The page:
Regardless of where you stand on this issue, given the history of civil rights movements generally, I would have to say that's a fair bet.

Wednesday, September 22, 2010

BREAKING -- 3d DCA Affirms Judge Lederman on Gay Adoption!

Thought you all would like to see this asap, since we've been waiting about 30 or so years for it.

The Court found no rational basis to deprive homosexuals -- categorically -- of the right to adopt, and found the good Doctor Rekers to be the outlier goofball everyone already assumes him to be.

Great concurrence by Judge Salter btw.

We Recommend........Nothing.

2010 Civil Rules Report                                                              

That seems to be the net result of the Judicial Conference Advisory Committee on Civil Rules and the Committee on Rules of Practice and Procedure – a select group of hipster federal judges, various wonky academics, practitioners with time on their hands, and business groups  – which held a swanky conference last Spring to debate proposed changes to the Federal Rules of Civil Procedure.

There was much ado about electronic discovery, "metadata," anecdotal examples of discovery gone amok -- in other words, line up the usual suspects.

After all that effort, the committee has finally produced their interim report to Chief Justice Roberts.

Reading the report, I don't get any sense any big changes to the Rules are in the pipeline.  They seem to be taking a very neutral position, merely describing the bigger controversies without proposing any resolutions to them.

Perhaps that is a result of holding the conference at dreaded Duke.

Sheesh, how'd this blog get so procedural all of a sudden?

Tuesday, September 21, 2010

Judge Shepherd Brings Rationality and Proportion to Iqbal Debate!


Dedicated readers have long known I have a "flatbread/hatebread" relationship with Iqbal, which in my mind upset decades of perfectly good precedent, notice pleading, Conley, you know all that stuff you learned in civ pro, and substituted an amorphous, heavily discretionary "roll the dice" element to 12(b) motion practice.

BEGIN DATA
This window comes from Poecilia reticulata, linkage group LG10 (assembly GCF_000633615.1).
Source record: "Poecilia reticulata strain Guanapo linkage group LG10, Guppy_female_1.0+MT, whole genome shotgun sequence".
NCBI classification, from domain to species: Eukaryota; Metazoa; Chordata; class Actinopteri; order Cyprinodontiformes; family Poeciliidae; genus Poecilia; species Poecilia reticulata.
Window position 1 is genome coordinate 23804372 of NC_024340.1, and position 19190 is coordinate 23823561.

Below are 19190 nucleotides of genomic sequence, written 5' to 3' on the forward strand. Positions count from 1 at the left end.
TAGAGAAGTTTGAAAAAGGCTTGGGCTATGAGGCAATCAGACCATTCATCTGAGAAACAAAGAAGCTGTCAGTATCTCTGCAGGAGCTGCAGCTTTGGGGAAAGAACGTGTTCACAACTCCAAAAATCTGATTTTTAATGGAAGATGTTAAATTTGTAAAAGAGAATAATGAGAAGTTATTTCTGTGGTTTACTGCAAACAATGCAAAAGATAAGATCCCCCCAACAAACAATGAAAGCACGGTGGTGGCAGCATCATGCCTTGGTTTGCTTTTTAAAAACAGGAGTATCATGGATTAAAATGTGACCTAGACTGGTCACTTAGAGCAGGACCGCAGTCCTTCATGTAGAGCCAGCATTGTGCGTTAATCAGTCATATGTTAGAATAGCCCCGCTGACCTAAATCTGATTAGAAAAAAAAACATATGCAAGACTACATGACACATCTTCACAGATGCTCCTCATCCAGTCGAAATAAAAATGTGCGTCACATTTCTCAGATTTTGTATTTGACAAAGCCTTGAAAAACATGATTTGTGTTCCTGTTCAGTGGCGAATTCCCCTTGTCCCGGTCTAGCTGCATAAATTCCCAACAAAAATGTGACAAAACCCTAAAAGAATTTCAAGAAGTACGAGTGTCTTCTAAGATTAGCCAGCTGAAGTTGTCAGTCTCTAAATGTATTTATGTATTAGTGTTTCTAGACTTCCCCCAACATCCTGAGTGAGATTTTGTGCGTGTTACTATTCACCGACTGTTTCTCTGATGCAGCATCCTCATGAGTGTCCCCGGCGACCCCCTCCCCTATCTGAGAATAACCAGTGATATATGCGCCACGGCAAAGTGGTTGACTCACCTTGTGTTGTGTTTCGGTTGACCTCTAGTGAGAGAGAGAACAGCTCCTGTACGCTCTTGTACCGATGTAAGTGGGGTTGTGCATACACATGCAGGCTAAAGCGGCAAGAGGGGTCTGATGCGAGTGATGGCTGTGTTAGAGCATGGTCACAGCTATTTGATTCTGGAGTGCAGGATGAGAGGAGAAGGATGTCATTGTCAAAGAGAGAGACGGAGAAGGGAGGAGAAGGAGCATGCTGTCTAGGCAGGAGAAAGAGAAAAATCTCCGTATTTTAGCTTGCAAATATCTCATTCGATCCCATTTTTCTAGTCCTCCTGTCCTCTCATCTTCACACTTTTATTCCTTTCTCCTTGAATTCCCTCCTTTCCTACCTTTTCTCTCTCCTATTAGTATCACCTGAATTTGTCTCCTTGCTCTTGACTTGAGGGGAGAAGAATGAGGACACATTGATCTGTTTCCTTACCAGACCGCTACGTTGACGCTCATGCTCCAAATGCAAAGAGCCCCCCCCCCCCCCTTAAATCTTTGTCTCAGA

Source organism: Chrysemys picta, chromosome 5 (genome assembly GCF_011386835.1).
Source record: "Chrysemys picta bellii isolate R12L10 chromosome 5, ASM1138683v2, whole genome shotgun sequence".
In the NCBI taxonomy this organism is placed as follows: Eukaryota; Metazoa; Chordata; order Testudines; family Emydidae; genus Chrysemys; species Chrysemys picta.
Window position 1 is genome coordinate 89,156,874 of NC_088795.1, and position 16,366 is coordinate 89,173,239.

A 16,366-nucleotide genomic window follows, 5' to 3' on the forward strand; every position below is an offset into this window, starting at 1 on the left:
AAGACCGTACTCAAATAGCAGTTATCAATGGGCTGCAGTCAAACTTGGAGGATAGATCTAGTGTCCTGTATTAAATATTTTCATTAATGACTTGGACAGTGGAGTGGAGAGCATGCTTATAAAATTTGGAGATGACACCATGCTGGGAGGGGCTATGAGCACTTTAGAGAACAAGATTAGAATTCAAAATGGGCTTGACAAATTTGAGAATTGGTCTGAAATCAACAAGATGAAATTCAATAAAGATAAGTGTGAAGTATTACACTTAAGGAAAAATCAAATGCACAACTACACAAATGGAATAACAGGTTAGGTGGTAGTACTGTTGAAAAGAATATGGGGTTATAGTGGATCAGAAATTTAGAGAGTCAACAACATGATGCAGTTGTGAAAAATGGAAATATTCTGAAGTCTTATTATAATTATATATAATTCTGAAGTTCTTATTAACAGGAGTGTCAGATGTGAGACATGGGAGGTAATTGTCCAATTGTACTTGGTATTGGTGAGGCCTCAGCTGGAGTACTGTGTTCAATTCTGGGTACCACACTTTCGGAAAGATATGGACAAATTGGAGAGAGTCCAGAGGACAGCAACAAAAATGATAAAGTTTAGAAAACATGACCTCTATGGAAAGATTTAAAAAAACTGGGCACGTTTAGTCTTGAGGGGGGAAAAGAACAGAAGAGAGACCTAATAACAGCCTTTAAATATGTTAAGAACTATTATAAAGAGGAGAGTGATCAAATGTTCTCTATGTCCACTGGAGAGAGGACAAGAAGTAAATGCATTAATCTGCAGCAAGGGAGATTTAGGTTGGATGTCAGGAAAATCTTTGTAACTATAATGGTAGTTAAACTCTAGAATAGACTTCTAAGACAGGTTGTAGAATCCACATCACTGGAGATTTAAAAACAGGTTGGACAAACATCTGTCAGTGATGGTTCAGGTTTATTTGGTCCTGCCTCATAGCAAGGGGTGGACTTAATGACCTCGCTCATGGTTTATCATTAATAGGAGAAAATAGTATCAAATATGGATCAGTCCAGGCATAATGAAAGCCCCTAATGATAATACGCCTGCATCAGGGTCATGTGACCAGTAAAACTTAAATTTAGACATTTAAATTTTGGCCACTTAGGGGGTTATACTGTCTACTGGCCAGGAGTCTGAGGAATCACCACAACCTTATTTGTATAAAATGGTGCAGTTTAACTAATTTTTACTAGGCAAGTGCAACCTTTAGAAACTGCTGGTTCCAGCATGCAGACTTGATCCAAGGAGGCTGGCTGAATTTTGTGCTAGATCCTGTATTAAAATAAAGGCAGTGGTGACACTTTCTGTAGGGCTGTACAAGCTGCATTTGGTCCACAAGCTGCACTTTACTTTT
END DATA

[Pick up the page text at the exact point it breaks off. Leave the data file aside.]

(On the plus side, banks seem to dig it!)

That's why I nearly flipped my lid when an alert reader forwarded me this fabulous opinion by a panel that included Judge Shepherd applying Iqbal to allegations regarding a recurrent common law issue -- whether someone is an employee or independent contractor.

Indeed, at this point I was quite certain all the various mental constructs that have allowed to me to compartmentalize a host of thoughts, feelings, memories, and random bits of useless knowledge all had simply broken down, leaving a raging river of jumbled inchoate images -- repeated viewings of Hogan's Heroes, the starting roster of the 73 Dolphins, where to get a decent egg cream in NYC, the final chord to "Day in a Life," how to prepare a statement of material facts not in dispute, Demi Moore crashing the wedding in No Small Affair, that great first line from Kafka's The Trial ("Someone must have slandered Josef K., for one morning, without having done anything truly wrong, he was arrested."), that tentative first kiss behind the shed during P.E.

But then I noticed it was a different Judge Shepherd (actually, it's the 8th Circuit), and the mental walls and dams went back up and everything sort of slowly faded back to "normal."

Still, I love the simple reasoning and logic of the opinion -- if the form negligence complaint appended to the Rules "suffice" as per Rule 84, then the allegations therein must suffice under Rule 8(a)(2):
We conclude that, to answer this question, we need look no further than Rule 84 of the Federal Rules of Civil Procedure, which provides, "The forms in the Appendix [to the Rules] suffice under these rules. . . ." The rules referred to obviously include Rule 8(a)(2). The Appendix includes Forms 11-13, which set forth prototypes of various negligence complaints. Form 13, entitled "Complaint for Negligence Under the Federal Employers' Liability Act," includes the following allegation: "4. During this work, the defendant, as the employer, negligently put the plaintiff to work. . . ." (Emphasis added.) The district court considered Form 13 irrelevant because it applies to F.E.L.A. claims by railroad workers. But that overlooks Form 13's broader significance. As incorporated by Rule 84, Form 13 makes clear that an allegation in any negligence claim that the defendant acted as plaintiff's "employer" satisfies Rule 8(a)(2)'s notice pleading requirement for this element. Here, consistent with Form 13, Hamilton alleged that he was "employed" by the Palms. Rule 84 and Form 13 may only be amended "by the process of amending the Federal Rules, and not by judicial interpretation." Swierkiewicz v. Sorema N.A., 534 U.S. 506, 515 (2002) (quotation omitted), distinguished in Twombly, 550 U.S. at 569-70. Therefore, the district court erred in concluding that Hamilton's allegation of employee status, however facially conclusory it might appear to be in the abstract, failed to satisfy Rule 8(a)(2).